Google’s Latest Accessibility Feature Is So Good, Everyone Will Use It
Though it was developed for users with severe motor impairment, Voice Access could revolutionize how anyone uses their phone.
Announced this week at I/O 2016 as something that will ship with Android N, Voice Access is a way for people with severe motor impairment to control every aspect of their phones using their voices. But once you see it in action, the broader impact of Voice Access is immediately obvious.
Here’s how it works. When Voice Access is installed, you can enable it with Android’s “Okay Google” command by just saying: “Okay Google, turn on Voice Access.” Once it’s on, it’s always listening—and you don’t have to use the Okay Google command anymore. With Voice Access, all of the UI elements that are normally tap targets are overlaid by a series of numbers. You can tell Voice Access to “tap” these targets by saying the corresponding number aloud.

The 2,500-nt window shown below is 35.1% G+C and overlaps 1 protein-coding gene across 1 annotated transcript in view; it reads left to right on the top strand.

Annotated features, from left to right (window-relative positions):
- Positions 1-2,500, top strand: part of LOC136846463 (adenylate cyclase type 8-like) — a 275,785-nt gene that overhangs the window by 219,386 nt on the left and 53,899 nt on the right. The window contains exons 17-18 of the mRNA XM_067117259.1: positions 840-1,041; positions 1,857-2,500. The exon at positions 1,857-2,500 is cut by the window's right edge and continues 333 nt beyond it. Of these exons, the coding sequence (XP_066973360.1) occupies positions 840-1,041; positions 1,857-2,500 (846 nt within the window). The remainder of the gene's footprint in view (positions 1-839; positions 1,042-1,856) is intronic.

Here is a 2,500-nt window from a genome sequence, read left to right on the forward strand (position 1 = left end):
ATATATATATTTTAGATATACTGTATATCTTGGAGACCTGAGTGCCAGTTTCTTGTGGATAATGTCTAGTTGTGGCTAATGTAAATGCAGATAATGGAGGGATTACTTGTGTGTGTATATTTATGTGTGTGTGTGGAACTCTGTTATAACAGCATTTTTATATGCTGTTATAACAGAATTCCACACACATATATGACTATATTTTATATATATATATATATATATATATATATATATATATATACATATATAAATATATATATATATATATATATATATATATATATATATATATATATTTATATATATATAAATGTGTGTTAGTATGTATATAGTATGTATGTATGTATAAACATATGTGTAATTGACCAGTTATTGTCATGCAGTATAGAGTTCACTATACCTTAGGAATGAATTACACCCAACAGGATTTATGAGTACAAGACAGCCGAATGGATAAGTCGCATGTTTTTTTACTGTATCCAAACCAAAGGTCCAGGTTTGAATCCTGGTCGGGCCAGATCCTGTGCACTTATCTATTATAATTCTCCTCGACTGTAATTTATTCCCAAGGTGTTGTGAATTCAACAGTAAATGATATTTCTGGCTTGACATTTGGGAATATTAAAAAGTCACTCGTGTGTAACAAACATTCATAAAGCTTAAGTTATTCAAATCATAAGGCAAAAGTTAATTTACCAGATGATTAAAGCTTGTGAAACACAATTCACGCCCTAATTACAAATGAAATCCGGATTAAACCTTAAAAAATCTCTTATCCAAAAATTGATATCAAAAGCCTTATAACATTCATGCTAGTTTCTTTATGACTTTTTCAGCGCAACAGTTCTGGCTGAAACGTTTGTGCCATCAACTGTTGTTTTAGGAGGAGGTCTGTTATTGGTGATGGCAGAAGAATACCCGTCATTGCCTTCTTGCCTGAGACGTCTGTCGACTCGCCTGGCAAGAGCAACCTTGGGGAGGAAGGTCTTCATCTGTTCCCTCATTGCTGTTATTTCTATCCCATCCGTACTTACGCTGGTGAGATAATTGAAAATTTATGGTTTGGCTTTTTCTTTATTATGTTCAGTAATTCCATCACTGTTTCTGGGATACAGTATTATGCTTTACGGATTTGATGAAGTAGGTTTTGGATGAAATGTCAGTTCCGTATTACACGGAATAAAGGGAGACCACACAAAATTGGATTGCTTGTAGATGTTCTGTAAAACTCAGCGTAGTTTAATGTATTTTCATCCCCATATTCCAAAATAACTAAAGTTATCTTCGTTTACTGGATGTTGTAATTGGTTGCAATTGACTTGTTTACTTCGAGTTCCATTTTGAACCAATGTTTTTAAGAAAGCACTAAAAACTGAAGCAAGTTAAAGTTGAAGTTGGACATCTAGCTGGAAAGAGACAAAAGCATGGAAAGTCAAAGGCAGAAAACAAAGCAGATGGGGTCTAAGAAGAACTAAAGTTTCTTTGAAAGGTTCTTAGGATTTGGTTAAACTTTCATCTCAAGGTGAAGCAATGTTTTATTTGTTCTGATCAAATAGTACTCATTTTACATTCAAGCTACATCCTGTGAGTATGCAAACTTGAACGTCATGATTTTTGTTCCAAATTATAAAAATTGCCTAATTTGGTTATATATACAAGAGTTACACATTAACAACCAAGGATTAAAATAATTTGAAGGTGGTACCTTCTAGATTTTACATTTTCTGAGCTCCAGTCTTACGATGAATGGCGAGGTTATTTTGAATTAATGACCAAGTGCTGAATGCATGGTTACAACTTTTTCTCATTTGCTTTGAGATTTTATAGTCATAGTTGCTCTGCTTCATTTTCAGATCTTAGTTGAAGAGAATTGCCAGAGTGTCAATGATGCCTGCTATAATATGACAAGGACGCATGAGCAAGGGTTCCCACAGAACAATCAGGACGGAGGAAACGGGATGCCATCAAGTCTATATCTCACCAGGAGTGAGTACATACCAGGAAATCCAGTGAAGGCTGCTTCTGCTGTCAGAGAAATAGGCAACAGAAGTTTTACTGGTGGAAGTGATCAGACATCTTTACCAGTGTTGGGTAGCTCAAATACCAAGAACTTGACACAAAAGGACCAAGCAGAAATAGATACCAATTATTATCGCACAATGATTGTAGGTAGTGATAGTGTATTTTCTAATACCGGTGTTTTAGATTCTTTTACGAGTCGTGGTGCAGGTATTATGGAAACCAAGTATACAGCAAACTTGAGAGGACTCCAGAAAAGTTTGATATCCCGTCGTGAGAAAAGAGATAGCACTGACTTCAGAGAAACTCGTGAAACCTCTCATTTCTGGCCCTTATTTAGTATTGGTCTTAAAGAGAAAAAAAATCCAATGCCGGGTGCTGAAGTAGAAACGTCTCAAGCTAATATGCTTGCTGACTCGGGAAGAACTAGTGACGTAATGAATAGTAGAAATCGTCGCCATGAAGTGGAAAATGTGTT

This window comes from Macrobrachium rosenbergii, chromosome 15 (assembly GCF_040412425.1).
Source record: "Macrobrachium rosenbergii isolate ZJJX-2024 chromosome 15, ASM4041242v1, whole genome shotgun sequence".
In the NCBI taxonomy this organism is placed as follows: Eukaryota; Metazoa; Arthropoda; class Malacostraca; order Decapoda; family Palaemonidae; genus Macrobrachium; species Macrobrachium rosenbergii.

But these numbers are actually meant to serve as a backup method of control: You can also just tell Voice Assistant what you want to do. For example, you could ask it to “open camera,” and then tell it to “tap shutter.” Best of all? Any app should work with Voice Access, as long as it’s already following Google’s accessibility guidelines.
Technically, Voice Access builds upon two things that Google’s been laying the groundwork on for a while now. The first is natural language processing, which allows Google Assistant to understand your voice.
Curated by (Lifekludger)
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